Virginia wasted a valiant all-around effort at Maryland, coming up just short in a 27-26 defeat. In a back-and-forth finish, the Terps escaped with a win when Alec Vozenilek's 42 yard field goal went wide right. Despite an improved offensive performance, finishing with 505 total yards, the result was a third straight loss, dropping UVA to 2-4 (0-2 ACC) on the season.
The game is likely the last one to be played between Virginia and Maryland for a long, long time, as the Terps prepare to bolt for the Big Ten. A sparse, yet occasionally enthusiastic, Maryland crowd at rainy Byrd Stadium was treated to a closely contested affair, featuring a total of 5 lead changes.
The dramatic endgame began when, with UVA punting leading 23-20 and 8 minutes to play, the ball grazed a Maryland player, leading to a Wahoo recovery and a field goal. Maryland regained possession and looked to be in serious danger when a fumbled pitch led to a 3rd and 21. However, Caleb Rowe's jump ball to a double-covered Deon Long was caught for a 47 yard gain when neither Wahoo defender could locate the ball; Maryland took the lead, 27-26, on a touchdown strike two plays later.
The Hoos and Terps traded punts, and Watford and co regained possession with no timeouts and 2:34 to play. A pass interference penalty on 3rd and long launched a quick and successful drive, keyed by a pristine 21 yard pass to Darius Jennings. With a 1st and 10 at the Maryland 27 and one minute to play, the Hoos had arrived at the outside of Vozenilek's range, as he filled in for the injured Ian Frye.
Coach London decided this was close enough. The Hoos ran the ball on first down, ran the ball on second down, and didn't even attempt to gain positive yards on third down, asking Watford to move the ball to the left hash mark. Predictably, Vozenilek, who has filled in admirably at kicker thus far, failed to make a career long 42 yarder.
The late-game decision making was especially disappointing considering the strong overall effort in every facet of the game. Offensively, the running game finally clicked, as the offensive line consistently opened holes and got strong pushes for Kevin Parks, who finished with 112 of the team's 242 rushing yards. Khalek Shepherd had a big game as well, adding 81 yards on 10 carries.
David Watford was erratic at times, finishing 27 of 44 for 263 yards, but threw no interceptions, as the Hoos had a turnover-free day. He continues to develop chemistry with TE Jake McGee, who caught 8 passes for 114 yards. Overall, just 7 of Watford's 27 completions went to wide receivers. 11 went to tight ends, 8 to running backs, and 1 to quarter backs (when Watford caught his own deflected pass). The often-conservative effort wasn't always pretty, but the offensive line's performance made it work. For the first time all season (taking out VMI), the offense played well enough to win.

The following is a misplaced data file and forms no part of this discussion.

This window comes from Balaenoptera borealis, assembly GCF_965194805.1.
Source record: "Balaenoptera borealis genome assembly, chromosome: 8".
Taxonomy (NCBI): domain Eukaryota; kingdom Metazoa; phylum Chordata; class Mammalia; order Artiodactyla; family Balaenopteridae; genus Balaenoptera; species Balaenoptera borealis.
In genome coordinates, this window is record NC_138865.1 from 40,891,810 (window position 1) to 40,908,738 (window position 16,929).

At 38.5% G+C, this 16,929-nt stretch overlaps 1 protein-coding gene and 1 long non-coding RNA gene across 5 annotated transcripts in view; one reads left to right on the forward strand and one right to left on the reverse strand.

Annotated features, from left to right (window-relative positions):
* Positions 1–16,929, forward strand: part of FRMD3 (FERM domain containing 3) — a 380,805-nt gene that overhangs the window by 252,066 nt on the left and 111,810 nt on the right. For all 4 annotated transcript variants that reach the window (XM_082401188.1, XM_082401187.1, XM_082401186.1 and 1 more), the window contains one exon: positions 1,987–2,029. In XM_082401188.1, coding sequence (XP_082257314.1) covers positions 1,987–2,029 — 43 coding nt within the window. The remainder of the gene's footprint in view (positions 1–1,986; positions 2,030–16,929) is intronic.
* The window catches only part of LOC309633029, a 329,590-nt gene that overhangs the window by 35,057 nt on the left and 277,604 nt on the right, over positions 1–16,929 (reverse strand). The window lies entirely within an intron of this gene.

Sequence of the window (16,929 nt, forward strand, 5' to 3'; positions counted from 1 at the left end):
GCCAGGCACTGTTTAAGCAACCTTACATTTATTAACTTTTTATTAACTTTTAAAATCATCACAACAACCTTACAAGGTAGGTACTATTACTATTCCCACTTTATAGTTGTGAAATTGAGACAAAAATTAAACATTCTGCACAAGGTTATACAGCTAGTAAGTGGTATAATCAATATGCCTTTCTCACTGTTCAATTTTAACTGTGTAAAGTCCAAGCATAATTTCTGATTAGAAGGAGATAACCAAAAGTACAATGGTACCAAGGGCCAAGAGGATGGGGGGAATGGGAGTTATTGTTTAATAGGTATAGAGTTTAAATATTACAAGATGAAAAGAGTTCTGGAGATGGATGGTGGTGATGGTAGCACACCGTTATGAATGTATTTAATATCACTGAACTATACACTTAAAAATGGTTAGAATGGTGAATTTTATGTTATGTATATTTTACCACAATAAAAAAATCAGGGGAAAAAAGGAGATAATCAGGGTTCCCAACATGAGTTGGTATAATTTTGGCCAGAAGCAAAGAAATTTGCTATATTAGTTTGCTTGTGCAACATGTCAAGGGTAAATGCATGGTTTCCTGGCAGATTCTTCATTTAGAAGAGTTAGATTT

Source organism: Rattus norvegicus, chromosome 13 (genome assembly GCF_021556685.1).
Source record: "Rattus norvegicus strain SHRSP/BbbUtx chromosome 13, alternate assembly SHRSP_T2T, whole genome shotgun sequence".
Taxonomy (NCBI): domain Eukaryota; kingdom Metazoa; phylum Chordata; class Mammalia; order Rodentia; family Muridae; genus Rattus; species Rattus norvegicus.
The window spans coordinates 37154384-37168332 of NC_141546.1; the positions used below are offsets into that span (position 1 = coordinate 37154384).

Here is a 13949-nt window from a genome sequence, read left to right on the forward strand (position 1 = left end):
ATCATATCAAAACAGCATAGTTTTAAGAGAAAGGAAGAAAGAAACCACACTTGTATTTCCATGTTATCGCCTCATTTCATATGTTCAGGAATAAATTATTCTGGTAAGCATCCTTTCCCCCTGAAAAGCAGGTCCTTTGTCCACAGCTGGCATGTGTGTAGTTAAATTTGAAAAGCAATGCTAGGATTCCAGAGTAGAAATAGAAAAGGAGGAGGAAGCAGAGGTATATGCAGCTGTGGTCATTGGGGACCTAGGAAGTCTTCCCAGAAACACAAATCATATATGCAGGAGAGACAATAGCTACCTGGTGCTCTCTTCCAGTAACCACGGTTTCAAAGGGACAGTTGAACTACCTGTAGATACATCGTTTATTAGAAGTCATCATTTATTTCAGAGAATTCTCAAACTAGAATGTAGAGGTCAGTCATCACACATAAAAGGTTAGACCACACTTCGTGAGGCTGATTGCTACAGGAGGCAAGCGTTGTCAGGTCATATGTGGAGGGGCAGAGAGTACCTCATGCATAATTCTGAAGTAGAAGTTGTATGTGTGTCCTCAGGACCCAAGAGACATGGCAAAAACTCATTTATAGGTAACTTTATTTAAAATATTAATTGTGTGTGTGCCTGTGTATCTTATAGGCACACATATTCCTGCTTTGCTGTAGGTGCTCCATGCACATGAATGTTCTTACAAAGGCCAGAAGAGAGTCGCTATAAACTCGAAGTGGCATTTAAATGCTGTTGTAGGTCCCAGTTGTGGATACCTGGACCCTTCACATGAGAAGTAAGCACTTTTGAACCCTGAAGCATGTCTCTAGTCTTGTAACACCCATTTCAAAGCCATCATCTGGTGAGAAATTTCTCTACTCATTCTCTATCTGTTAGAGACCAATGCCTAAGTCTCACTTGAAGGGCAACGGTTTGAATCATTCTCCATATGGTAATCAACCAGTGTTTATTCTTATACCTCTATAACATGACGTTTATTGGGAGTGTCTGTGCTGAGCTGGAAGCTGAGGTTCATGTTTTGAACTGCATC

The Hoos didn't play their best defensive game, mainly because the unit allowed too many big plays. Five different Terps had plays of 35+ yards, three on passes and two on runs. A unit that was so fundamentally strong earlier in the year simply missed too many tackles; the presence of Demetrius Nicholson was also missed in the secondary. However, the unit got a big late stop when it mattered, and did a generally good job of containing Maryland star Stefon Diggs. The defensive highlight of the day was an Eli Harold sack and forced fumble with the Terps driving in the second quarter.
Despite the positives, it's difficult to take anything positive from the day as a whole. The Hoos lost to rival Maryland, wasting a chance to kick them on their way out the door. And the loss was an entirely preventable one, as a chance to win was bungled by Mike London once again. Up 23-20, the Hoos chose to kick a field goal on 4th and 1 from the 6; some fans criticized the decision, but it's an extremely defensible one. He also decided to kick a field goal in the first quarter, on 4th down inside the 1 - that's a less defensible decision (as the expected value of going for it is likely more than 3 points)...but at least it's reasonable in a game that could have been a low-scoring one. There's no way to defend not attempting to move the ball any further than the Maryland 25 yard line with plenty of time remaining. The decision lost the game, and the coach is responsible.
Asked about the final drive, Mike London told Virginiasports.com, "I wouldn't characterize it as being conservative. The biggest thing is to put yourself into a position where the playmakers can help extend the drives or get those first downs or get those points. You've got to give Maryland credit, they did a good job defensively on some things we tried to do. It came down to one last opportunity and I guess it was wide right."
At 2-4, the Hoos now must finish the season 4-2 to make a bowl game. What seemed like a reasonable goal three weeks ago is now appearing increasingly unlikely after disappointing losses to Pitt, Ball State, and now Maryland. All Virginia can do is go back to Charlottesville, take advantage of any momentum they have on offense, and put it all together next week against Duke. Things look bleak now, but Wahoo fans have learned that the mood of a season can change very quickly. Winning cures all ills. But, for now, losing, especially to Maryland, is as painful as ever.